Archive for the 'compacting' Category

Big family, small house Part I

How we moved from here:

to here:

And how we not only cut our living space in half, but our housing expenses as well.

Our old living room:

Our new living room:

Notice that we are now missing a nice big television (sold!) We owned three televisions and decided that one was enough. And size doesn’t really matter. We also got rid of most of our DVD collection. Since we don’t have cable, we kept some appropriate/favorite chidlren’s movies, and we held on to our very, very favorites. You know, the classics. Fear and Loathing in Las Vegas. American History X. Fight Club.

We’re also missing a couch. That one wasn’t by choice. It wouldn’t fit through the front door. It was hell on earth just to get the loveseat through. But we’ve found we don’t need it. And yes, that’s my dog lying on the loveseat. Am I sick or what?

One thing I really love about my new living room is the huge front window. I keep the blinds open all day long so I can look at the trees and the occasional sunshine.

Our old dining room:

Our new one:

On to my kitchen..

Yes kids, I have a washer and a dryer in my kitchen. And if anyone has any great ideas of what should be placed in that huge gaping hole where my DISHWASHER SHOULD BE, please let it be known. Honestly, the kitchen needs some work. I’d like to cut the “stuff” in here by 50% again. All the crap that has now been shoved to the tops of the cabinets…it’s gotta find a home.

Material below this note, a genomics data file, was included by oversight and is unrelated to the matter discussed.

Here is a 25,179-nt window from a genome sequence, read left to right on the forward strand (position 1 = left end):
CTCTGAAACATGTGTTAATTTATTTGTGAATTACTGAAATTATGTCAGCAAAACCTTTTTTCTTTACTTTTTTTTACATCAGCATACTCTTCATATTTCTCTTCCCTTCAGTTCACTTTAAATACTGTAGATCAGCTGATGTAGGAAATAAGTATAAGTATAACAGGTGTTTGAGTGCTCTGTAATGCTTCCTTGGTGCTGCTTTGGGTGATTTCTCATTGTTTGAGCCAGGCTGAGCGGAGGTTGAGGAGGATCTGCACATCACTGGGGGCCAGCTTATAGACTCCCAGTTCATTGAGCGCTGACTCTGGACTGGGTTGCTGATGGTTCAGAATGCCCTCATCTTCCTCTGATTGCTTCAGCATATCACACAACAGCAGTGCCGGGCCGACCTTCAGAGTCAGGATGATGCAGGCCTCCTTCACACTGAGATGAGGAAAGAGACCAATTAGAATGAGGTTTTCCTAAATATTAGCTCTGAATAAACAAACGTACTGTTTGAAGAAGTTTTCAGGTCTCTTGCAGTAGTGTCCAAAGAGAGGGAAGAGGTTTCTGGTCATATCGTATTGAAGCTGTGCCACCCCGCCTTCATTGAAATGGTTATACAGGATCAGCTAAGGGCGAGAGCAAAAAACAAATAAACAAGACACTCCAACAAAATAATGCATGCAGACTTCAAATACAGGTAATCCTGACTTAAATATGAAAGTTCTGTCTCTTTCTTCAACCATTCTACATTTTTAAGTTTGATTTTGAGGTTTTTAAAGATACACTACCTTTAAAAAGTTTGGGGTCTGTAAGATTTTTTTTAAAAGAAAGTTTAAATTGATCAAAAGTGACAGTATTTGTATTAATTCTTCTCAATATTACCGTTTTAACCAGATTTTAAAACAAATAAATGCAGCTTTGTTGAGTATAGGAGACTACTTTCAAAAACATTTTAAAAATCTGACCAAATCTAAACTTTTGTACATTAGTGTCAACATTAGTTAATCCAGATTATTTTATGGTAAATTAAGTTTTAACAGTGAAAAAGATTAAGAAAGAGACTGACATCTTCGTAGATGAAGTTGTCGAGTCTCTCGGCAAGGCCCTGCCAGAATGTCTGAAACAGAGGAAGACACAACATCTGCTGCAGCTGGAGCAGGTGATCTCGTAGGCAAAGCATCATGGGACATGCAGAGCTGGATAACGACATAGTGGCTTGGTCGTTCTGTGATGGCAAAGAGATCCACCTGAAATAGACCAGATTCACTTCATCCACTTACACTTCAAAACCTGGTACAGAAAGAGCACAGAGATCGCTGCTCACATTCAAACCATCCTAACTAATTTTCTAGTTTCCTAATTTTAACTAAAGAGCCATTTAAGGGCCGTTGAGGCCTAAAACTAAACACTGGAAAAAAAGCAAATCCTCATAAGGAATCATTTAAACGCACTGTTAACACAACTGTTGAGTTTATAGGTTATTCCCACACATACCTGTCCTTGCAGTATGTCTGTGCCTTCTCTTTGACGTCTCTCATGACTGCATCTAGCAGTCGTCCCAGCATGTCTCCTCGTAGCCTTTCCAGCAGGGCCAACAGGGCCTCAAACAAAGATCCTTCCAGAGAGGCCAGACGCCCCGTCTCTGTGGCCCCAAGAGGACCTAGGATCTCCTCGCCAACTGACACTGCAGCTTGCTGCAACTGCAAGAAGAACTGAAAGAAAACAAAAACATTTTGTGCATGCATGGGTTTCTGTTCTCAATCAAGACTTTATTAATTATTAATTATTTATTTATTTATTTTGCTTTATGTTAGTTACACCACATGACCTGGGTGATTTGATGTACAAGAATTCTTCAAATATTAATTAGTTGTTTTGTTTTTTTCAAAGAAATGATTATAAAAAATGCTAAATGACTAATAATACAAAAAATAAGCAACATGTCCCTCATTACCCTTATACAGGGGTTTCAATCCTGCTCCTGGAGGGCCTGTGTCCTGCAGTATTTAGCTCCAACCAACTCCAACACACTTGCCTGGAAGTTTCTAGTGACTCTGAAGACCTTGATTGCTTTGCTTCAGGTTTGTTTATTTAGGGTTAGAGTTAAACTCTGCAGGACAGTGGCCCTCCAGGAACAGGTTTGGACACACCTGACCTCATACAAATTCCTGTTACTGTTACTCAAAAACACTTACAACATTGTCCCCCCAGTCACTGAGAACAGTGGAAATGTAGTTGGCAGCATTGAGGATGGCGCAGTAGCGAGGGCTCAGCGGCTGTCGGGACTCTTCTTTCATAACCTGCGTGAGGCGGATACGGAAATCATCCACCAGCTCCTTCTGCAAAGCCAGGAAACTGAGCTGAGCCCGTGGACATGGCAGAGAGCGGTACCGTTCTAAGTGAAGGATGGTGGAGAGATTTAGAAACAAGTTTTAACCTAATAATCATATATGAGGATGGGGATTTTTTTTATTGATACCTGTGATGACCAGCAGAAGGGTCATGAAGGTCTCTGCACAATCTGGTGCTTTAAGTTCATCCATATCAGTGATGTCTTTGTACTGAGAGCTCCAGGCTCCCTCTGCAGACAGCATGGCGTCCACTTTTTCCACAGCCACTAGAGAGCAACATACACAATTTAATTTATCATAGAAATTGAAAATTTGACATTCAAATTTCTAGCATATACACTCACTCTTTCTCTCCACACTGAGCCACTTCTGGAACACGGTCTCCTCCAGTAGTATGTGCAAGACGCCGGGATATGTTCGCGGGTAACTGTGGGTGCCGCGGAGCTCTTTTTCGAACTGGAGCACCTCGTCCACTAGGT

Here are Rylan’s toys. Now, the child has more toys than shown here. Probably about 3x the amount here. But the remainder of the toys are stashed in a closet somewhere. Invisible clutter. Every month or so, I rotate the toys. This helps to keep him interested in his playthings. I also try to keep only one battery operated toy out at a time. And the blocks and legos…always a staple.

One of the biggest decluttering challenges of all, the bookcase.:

When we moved here, the entire bookshelf was crammed full of books. On top of that, we had at least a dozen boxes full of MORE books. We had books coming out our ears. Decisions had to made. Many of them very hard decisions. But in the end, it went like this: Keep the instruction and reference books that are used often. (Cookbooks, “how to manuals”, etc.) And then, keep a handful of favorites. Anything else can be checked out at the library. The next step in this corner of the room is to eliminate that giant leaning Tower of CD’s. All of the cases will go. The actual CD’s will be placed in a book. Maybe someday we can even get rid of that dinosaur of a boombox we have. How long have we had that thing? 95? God we’re old.


Absolute Insanity

Things are crazy here. Absolutely positively fucking crazy.

In about an hour, I leave to go sign the lease and get the keys (!) to my new place. From that moment forward, the entire world starts going apeshit. The weekend is so jam-packed full of activity that I had to write out a detailed, complicated and intricate itinerary to refer back to every several hours. Otherwise I’d probably just stand around with a very confused/distressed look on my face. It really is a lot harder than you think to rent a truck, load it up from a storage unit, drive it a few hours north, unpack, return the truck, and get your new house in order whilst trying to wrangle in three little boys. Oh, and I forgot to mention–we’re having a New Year’s Eve party. Hah! Ha. Ha. Ha. I hope you’re amused, because my panic attack is already beginning to set in.